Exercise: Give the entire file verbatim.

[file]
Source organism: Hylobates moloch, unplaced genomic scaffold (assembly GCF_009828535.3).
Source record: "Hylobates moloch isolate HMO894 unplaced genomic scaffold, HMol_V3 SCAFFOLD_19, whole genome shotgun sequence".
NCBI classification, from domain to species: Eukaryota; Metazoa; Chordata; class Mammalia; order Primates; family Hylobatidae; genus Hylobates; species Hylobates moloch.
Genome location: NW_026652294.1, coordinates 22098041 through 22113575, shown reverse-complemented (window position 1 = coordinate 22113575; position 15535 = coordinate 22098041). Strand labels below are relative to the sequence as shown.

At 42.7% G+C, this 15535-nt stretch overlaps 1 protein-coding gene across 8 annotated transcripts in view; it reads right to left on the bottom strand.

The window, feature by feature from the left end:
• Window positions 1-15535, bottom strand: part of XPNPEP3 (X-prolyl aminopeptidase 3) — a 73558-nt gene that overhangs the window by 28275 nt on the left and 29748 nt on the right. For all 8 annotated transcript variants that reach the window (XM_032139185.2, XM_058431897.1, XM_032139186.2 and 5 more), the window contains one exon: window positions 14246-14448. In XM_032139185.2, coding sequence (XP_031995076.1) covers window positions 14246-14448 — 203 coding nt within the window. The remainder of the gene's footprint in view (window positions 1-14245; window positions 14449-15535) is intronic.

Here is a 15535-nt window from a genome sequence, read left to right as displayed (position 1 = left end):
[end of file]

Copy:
Source organism: Hylobates moloch, unplaced genomic scaffold (assembly GCF_009828535.3).
Source record: "Hylobates moloch isolate HMO894 unplaced genomic scaffold, HMol_V3 SCAFFOLD_19, whole genome shotgun sequence".
NCBI classification, from domain to species: Eukaryota; Metazoa; Chordata; class Mammalia; order Primates; family Hylobatidae; genus Hylobates; species Hylobates moloch.
Genome location: NW_026652294.1, coordinates 22098041 through 22113575, shown reverse-complemented (window position 1 = coordinate 22113575; position 15535 = coordinate 22098041). Strand labels below are relative to the sequence as shown.

At 42.7% G+C, this 15535-nt stretch overlaps 1 protein-coding gene across 8 annotated transcripts in view; it reads right to left on the bottom strand.

The window, feature by feature from the left end:
• Window positions 1-15535, bottom strand: part of XPNPEP3 (X-prolyl aminopeptidase 3) — a 73558-nt gene that overhangs the window by 28275 nt on the left and 29748 nt on the right. For all 8 annotated transcript variants that reach the window (XM_032139185.2, XM_058431897.1, XM_032139186.2 and 5 more), the window contains one exon: window positions 14246-14448. In XM_032139185.2, coding sequence (XP_031995076.1) covers window positions 14246-14448 — 203 coding nt within the window. The remainder of the gene's footprint in view (window positions 1-14245; window positions 14449-15535) is intronic.

Here is a 15535-nt window from a genome sequence, read left to right as displayed (position 1 = left end):